Explore Granta books writing
Ceremony of Innocence
A journalist receives a troubling call about a friend in this excerpt from Madeleine Bunting’s new novel Ceremony of Innocence.
Comrade Aeon’s Field Guide to Bangkok
‘Comrade Aeon had been changed by his years in the jungle.’
Translated from the Norwegian by Martin Aitken, an excerpt from The Child by Kjersti A. Skomsvold.
‘I often had head lice as a child. Outbreaks circulated around my primary school on a seasonal basis.’
A new essay from the author of The Manningtree Witches.
My Father’s Letters
‘Very often, family memories from Soviet citizens who lived through the first half of the twentieth century are limited to a couple of letters, and perhaps one or two photographs or documents, hidden in a biscuit tin or tucked away in an old briefcase up in the attic.’
‘Miss C (who is fairly young and pretty) can’t go off by herself with a solitary man, however respectable, to live on the Siberian tundra.’
An Ounce of Gold and Máxima Acuña Atalaya
‘To end up with an ounce of gold – enough to make a wedding ring – you need to extract fifty tonnes of earth, or the contents of forty removal lorries.’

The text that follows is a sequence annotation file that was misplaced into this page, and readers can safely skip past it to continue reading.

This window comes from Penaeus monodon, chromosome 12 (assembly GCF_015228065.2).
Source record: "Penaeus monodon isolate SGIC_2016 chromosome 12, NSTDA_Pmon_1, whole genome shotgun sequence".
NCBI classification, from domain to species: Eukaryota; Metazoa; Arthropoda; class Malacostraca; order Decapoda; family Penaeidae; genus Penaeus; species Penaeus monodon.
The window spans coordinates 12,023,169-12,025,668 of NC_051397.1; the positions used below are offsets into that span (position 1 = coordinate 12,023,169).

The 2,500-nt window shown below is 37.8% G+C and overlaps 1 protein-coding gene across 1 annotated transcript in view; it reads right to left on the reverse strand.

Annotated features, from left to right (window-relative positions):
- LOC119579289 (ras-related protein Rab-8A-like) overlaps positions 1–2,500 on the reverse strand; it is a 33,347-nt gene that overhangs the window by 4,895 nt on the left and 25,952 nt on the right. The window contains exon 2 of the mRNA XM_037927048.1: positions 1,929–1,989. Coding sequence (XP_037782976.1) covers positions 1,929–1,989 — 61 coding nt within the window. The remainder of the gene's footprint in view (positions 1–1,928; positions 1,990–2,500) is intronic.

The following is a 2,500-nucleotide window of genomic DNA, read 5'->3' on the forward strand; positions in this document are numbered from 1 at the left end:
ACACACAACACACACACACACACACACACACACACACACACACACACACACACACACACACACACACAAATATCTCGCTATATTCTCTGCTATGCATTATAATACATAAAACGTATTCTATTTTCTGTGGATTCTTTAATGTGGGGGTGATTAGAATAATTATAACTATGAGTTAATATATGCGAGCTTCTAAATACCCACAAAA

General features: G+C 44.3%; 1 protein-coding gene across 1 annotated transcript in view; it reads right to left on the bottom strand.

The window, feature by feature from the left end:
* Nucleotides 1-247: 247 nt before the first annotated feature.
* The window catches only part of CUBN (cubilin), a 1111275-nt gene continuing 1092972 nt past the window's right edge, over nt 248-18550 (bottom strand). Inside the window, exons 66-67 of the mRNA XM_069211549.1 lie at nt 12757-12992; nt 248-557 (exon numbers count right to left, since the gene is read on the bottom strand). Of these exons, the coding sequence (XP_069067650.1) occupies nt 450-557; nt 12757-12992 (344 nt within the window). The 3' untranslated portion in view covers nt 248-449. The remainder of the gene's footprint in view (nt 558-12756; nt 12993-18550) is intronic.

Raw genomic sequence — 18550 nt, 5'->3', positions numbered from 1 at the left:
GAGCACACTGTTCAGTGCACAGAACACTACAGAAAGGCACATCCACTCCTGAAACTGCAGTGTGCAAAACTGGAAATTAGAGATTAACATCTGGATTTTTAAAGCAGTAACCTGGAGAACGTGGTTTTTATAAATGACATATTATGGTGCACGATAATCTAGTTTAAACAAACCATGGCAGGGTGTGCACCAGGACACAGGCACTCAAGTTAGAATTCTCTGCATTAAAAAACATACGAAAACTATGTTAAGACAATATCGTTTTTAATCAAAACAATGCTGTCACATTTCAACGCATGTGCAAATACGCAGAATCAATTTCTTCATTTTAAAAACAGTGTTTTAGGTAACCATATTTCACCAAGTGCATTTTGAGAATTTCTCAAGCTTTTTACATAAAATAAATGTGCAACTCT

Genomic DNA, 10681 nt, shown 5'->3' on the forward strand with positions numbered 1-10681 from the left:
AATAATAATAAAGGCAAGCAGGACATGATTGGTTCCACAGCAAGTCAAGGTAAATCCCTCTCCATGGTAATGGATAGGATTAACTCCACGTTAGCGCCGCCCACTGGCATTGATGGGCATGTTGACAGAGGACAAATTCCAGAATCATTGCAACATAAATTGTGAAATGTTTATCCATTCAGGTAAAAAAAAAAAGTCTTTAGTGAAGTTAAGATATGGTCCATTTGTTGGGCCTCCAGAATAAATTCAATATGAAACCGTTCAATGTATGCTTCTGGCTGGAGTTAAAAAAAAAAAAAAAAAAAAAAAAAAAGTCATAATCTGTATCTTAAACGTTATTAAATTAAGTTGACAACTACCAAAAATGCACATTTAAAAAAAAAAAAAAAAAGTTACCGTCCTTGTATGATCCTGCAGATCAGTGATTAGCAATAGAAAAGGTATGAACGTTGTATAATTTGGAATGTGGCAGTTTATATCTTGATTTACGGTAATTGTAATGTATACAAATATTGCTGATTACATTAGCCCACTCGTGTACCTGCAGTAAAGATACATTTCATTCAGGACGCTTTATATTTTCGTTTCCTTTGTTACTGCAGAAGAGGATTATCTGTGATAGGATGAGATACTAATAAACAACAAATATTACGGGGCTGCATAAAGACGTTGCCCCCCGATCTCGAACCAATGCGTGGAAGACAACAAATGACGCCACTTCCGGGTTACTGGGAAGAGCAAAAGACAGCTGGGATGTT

‘I’m not sure I even thought of him as a person, really. He was more just this – phenomenon.’
The Mezzanine, or: The Most Important Book About Nothing You’ll Ever Read
‘It’s like taking an escalator trip into someone else’s mind for an hour, finding nothing of actual substance up there, and realising, as you retreat mournfully back into your own skull, that there’s nothing there, either.’
Notes on Craft
‘While writing we recover memories, recover moods, and we start to interpret them.’
‘In 2000 the Disability Rights Commission was founded, to push for equal rights for disabled people. It had a major job on its hands, listening to and acting on individual cases – access, transport, discrimination – and getting the 2005 Disability Discrimination Act onto the statute book.’
‘Hey, Nagaoka, wanna start a new cult with me?’
New fiction by Sayaka Murata, translated from the Japanese by Ginny Tapley Takemori.
‘I get into the police car with four officers from the Anti-Terrorism Branch. They are taking me to the prison.’